On June 5, the U.S. District Court for the Central District of Illinois ruled in favor of the Federal Trade Commission (FTC) and the states of California, Illinois, North Carolina, and Ohio resolving Do Not Call litigation against Dish Network (Dish). The court found Dish liable for making millions of calls resulting in violations of the Telemarketing Sales Rule (TSR) and the Telephone Consumer Protection Act, among other things. The $280 million in civil penalties, with a record $168 million going to the FTC, is the largest civil penalty ever awarded for violation of the FTC Act.

    Additionally, the court issued a permanent injunction order against Dish. Among the requirements in the order, Dish will show within 90 days of the order effective date that they are “fully complying with the safe harbor provisions” and “have made no prerecorded telemarketing calls at any time during the five (5) years immediately preceding the effective date”. Dish must also hire an expert to ensure compliance with the injunction and telemarketing laws, provide semi-annual compliance materials, and ensure their compliance with the TSR.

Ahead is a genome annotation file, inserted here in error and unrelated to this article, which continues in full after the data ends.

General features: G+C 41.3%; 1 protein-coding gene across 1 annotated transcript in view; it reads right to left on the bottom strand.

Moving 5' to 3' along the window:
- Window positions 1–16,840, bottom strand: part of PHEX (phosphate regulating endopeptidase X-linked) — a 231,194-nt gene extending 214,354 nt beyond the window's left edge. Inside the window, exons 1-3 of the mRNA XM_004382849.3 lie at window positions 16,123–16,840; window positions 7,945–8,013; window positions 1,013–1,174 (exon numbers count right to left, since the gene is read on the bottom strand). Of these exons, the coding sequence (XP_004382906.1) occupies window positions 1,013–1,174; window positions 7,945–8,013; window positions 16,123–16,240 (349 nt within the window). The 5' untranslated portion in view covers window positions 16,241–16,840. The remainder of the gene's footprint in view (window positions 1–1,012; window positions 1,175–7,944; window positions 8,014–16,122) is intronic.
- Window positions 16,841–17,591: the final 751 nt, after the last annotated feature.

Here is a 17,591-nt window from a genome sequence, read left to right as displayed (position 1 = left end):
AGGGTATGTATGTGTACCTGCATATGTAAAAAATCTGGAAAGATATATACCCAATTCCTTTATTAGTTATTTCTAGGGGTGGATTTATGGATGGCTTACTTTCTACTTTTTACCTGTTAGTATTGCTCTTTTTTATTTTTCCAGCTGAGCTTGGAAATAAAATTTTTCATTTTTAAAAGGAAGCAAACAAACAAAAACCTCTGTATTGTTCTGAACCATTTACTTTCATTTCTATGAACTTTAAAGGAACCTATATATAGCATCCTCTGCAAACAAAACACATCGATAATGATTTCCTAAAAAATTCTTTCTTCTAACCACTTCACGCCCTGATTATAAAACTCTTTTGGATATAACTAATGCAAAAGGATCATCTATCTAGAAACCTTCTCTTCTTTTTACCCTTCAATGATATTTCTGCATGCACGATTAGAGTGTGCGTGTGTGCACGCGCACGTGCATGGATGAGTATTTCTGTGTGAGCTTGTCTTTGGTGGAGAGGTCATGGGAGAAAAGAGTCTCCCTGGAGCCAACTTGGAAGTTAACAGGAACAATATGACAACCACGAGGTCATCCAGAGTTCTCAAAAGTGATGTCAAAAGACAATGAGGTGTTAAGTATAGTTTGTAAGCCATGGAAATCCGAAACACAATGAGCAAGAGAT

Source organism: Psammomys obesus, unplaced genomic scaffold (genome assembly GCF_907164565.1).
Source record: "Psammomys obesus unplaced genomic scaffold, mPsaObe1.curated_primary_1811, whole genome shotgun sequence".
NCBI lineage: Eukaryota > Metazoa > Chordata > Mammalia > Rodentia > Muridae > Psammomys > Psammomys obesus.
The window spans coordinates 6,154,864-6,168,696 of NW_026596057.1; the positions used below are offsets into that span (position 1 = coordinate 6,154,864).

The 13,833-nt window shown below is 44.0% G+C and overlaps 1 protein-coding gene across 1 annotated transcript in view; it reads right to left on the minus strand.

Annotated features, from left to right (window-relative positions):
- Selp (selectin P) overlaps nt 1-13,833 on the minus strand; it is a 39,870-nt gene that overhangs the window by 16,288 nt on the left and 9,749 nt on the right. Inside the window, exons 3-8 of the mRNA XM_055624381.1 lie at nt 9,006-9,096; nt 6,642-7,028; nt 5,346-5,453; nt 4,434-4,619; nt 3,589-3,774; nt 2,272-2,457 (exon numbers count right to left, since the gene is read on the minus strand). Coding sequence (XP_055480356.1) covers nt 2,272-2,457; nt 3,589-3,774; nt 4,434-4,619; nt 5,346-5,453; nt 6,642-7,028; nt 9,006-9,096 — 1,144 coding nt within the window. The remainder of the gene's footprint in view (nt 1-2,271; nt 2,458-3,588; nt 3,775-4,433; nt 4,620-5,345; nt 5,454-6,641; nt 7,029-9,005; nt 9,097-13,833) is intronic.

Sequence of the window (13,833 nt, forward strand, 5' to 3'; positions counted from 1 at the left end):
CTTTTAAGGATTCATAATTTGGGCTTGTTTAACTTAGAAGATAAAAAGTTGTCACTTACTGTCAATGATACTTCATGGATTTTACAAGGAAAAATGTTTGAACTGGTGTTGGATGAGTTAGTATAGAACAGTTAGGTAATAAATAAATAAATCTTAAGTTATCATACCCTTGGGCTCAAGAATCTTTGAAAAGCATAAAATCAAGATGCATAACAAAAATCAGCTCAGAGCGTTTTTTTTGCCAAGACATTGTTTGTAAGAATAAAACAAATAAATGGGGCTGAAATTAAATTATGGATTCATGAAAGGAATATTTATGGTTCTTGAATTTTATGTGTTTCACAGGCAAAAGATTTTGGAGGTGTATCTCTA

Courts FTC Mortgages UDAAP DOJ Telemarketing Sales Rule Litigation

    Share page with AddThis
  • FTC Enters Settlement Resolving Investigation into “Bogus Online Investment” Telemarketing Scheme

    Privacy, Cyber Risk & Data Security